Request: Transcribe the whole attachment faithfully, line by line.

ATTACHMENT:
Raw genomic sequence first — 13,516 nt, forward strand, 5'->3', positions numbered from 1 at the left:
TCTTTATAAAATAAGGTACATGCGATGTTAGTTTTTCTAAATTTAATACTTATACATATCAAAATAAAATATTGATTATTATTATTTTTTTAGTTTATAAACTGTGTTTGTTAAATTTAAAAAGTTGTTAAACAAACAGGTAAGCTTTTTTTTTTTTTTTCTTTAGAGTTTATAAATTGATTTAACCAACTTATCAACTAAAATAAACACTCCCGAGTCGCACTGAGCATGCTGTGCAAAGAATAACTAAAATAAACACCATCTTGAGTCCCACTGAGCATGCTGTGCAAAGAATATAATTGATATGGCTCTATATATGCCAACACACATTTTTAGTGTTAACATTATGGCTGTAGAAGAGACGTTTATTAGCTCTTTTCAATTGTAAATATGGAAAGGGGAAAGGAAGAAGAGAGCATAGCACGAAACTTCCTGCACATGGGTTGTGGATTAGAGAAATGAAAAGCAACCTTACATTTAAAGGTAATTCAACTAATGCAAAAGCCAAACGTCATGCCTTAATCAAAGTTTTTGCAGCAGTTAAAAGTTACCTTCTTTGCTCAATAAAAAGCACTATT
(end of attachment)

Raw genomic sequence first — 13,516 nt, forward strand, 5'->3', positions numbered from 1 at the left:
TCTTTATAAAATAAGGTACATGCGATGTTAGTTTTTCTAAATTTAATACTTATACATATCAAAATAAAATATTGATTATTATTATTTTTTTAGTTTATAAACTGTGTTTGTTAAATTTAAAAAGTTGTTAAACAAACAGGTAAGCTTTTTTTTTTTTTTTCTTTAGAGTTTATAAATTGATTTAACCAACTTATCAACTAAAATAAACACTCCCGAGTCGCACTGAGCATGCTGTGCAAAGAATAACTAAAATAAACACCATCTTGAGTCCCACTGAGCATGCTGTGCAAAGAATATAATTGATATGGCTCTATATATGCCAACACACATTTTTAGTGTTAACATTATGGCTGTAGAAGAGACGTTTATTAGCTCTTTTCAATTGTAAATATGGAAAGGGGAAAGGAAGAAGAGAGCATAGCACGAAACTTCCTGCACATGGGTTGTGGATTAGAGAAATGAAAAGCAACCTTACATTTAAAGGTAATTCAACTAATGCAAAAGCCAAACGTCATGCCTTAATCAAAGTTTTTGCAGCAGTTAAAAGTTACCTTCTTTGCTCAATAAAAAGCACTATT